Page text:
Saluzzo will give you a sense of what life is like outside of the world of constant connection,
without completely removing you from that world, of course.
21 Santo Stefano
High in the mountains is the town of Santo Stefano, home to quaint houses that press close against the winding streets and a hotel, providing modern luxury, looking down from above. Do not let the fact that the luxury hotel is located in this village fool you, Santo Stefano is still one of Italy's secrets. Whether you look to stroll up and down the lanes, peeking into shops and sampling the local food, or you are just passing through, you are sure to find yourself welcome in this town that seems all but forgotten by time and the rest of the world.
Urbino is probably the most recognized name on this list, but it certainly makes the cut as a place to visit in Italy. Despite the fact that many people know the name, only a few will actually venture to visit Urbino, which is tucked away from the rest of the world.
This hill town is considered to be a romantic place to visit and idealizes what Italian romance is all about.
Like much of the rest of Italy, there is plenty to do in and around Urbino that will let you escape from life's troubles. Take in the Renaissance art collection or sip an espresso at a cafe. The choice is yours, although you are certain to want to explore as much as possible.
As you travel between Florence and Pisa, you are sure to come across a number of smaller, lesser-known towns. Collodi is one such that is really worth stopping to visit. The town is nestled among the hills that roll across the landscape, and this has created a unique layout of the village. But what really makes Collodi a special place is that the creator of the story Pinocchio is from here, and one can only imagine that part of the story is based here. For the kid in all of us, a visit to this town is sure to bring back fond memories as new ones are formed.
While more a town than a village, Cagliari is home to a beautiful port and is the capital of the island of Sardinia. Because of its importance throughout the Roman and Italian story,
this town is full of ruins and a rich history unlike many other places.
As an island state, you will be arriving by sea, and the view of the town as your boat approaches will leave you breathless, especially if you arrive at a time when the sun is painting everything with a reddish-gold hue. From its ancient history to its more modern amenities, the town of Cagliari will delight visitors with varying intentions of travelling to this beautiful Italian locale.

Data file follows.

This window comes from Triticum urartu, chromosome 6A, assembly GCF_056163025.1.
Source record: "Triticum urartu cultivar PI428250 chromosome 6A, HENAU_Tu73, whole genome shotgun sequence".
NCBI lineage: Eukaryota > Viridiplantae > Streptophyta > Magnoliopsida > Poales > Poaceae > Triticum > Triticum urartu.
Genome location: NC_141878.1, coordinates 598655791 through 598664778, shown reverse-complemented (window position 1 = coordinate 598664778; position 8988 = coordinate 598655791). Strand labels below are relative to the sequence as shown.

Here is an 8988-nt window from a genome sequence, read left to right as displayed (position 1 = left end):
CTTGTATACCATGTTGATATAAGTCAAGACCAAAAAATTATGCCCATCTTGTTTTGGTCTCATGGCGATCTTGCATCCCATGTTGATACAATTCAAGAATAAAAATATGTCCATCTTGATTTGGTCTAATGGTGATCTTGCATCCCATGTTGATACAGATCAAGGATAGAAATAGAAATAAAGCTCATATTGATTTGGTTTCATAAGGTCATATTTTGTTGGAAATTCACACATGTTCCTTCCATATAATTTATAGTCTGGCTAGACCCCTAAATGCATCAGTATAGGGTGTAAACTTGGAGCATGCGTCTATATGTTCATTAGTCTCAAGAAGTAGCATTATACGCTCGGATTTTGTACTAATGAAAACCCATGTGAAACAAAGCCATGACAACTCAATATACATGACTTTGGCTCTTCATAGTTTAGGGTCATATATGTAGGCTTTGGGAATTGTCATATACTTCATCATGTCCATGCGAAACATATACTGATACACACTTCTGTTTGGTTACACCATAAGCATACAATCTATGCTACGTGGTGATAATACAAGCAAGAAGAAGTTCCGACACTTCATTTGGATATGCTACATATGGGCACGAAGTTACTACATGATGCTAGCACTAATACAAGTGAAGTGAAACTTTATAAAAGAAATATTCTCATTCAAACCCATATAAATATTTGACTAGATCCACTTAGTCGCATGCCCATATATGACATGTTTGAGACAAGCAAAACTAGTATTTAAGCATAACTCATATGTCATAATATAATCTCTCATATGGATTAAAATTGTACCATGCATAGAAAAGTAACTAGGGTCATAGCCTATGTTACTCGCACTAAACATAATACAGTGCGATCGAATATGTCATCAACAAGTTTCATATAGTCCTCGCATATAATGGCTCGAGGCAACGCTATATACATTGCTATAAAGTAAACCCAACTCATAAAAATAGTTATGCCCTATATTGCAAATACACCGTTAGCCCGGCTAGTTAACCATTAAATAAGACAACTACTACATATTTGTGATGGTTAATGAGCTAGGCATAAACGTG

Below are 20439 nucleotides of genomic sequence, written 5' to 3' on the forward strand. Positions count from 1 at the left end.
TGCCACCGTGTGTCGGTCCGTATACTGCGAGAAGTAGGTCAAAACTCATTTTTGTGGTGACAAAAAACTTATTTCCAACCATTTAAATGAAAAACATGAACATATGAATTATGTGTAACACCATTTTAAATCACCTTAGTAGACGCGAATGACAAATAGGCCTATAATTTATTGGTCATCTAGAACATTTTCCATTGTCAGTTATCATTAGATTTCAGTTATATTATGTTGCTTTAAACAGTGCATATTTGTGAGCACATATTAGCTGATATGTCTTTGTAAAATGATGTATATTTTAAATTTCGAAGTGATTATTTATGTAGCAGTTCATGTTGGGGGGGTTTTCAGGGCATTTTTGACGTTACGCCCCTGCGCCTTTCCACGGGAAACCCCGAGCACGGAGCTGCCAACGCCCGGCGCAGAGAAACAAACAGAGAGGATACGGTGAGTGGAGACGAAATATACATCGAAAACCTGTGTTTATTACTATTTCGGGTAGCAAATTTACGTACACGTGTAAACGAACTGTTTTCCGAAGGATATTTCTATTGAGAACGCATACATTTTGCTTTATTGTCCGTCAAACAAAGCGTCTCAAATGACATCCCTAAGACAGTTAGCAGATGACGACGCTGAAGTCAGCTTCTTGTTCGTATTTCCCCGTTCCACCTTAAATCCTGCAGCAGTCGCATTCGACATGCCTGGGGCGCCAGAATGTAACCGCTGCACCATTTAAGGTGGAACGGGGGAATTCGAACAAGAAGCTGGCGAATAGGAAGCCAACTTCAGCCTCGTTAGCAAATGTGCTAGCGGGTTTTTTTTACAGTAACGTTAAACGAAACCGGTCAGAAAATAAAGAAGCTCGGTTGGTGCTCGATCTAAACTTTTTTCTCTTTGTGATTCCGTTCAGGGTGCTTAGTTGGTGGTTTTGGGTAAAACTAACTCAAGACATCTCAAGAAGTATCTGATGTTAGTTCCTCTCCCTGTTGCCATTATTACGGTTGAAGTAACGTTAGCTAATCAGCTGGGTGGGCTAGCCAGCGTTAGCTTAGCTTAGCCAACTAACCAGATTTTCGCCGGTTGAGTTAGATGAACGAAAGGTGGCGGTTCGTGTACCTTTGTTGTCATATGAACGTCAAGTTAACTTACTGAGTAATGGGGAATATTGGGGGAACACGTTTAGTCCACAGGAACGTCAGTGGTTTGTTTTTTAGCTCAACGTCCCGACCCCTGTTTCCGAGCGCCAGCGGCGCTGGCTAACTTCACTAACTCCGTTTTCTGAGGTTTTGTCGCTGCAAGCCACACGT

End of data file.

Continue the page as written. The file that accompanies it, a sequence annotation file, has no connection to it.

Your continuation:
One will be hard-pressed to find a town in Italy as beautiful as Maratea, with its churches and cobblestones. But because of the fact that few tourists know of this town, you will find yourself with little company aside from the locals as you tour up and down the narrow streets. The varying terrain surrounding Maratea will leave you feeling like you are getting the authentic Italian coastal experience, but as a result of this area being less touristy, you will not be charged tourist prices to enjoy things like a fishing boat ride along the coast. Feel free to take in your surroundings before heading to the converted nunnery to turn in for the night.
Although Ravenna is home to eight UNESCO World Heritage sites and several museums, making it one of the most visited villages in Italy, there are plenty of opportunities for the tourist seeking an "off-the-beaten-path" adventure in this charming town. Although more expensive than other towns, due to its popularity, Ravenna is home to some of Italy's most beautiful hidden treasures. By taking the time to plan your visit in advance, you will be sure to find that even tourist-filled towns have a lot to offer when it comes to seeking out the marvels that have made the castle town of Ravena a piece of Italian history for centuries.
High on a hill overlooking fields of flowers sits the town of Castelluccio, the highest village in the Appenine Mountains at over 5,000 feet above sea level. Backed up against the mountains on one side and with fields of poppies at the base of the hill,
this is truly one of the most picturesque places in all of Italy.
And for those looking to get away from the hubbub of the major cities in Italy, Castelluccio provides an ideal place to simply unwind and relax as you plot your next adventure in the Italian countryside. The simplicity of the village is evident in its church and many plazas.
14 Santa Cesarea Terme